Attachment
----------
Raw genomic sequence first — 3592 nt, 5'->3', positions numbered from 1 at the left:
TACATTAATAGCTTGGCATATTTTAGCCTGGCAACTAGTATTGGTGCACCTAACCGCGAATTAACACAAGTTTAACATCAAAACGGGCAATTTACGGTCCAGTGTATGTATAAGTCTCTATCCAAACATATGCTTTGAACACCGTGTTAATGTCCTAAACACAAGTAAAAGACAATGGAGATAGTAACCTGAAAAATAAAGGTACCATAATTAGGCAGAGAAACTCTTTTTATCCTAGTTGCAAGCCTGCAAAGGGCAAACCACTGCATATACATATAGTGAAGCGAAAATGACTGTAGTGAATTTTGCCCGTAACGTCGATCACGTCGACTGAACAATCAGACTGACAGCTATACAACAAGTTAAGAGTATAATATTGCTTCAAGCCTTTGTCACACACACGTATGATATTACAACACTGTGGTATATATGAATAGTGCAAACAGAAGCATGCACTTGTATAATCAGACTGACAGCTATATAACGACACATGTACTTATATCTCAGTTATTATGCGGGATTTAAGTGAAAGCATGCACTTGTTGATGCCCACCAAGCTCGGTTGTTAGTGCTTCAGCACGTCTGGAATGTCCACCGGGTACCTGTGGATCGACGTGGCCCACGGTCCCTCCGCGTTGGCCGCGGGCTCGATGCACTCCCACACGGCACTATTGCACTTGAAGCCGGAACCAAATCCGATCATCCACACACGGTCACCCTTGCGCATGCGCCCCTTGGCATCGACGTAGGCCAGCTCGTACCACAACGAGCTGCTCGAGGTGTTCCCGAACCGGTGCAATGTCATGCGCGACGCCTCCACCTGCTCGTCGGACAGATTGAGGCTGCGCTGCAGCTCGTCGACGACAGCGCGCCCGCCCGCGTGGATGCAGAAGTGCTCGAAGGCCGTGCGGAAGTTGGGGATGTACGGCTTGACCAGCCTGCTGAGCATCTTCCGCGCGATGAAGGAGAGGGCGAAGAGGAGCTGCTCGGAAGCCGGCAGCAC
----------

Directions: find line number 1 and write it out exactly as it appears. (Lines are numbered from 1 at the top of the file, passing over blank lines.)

Raw genomic sequence first — 3592 nt, 5'->3', positions numbered from 1 at the left: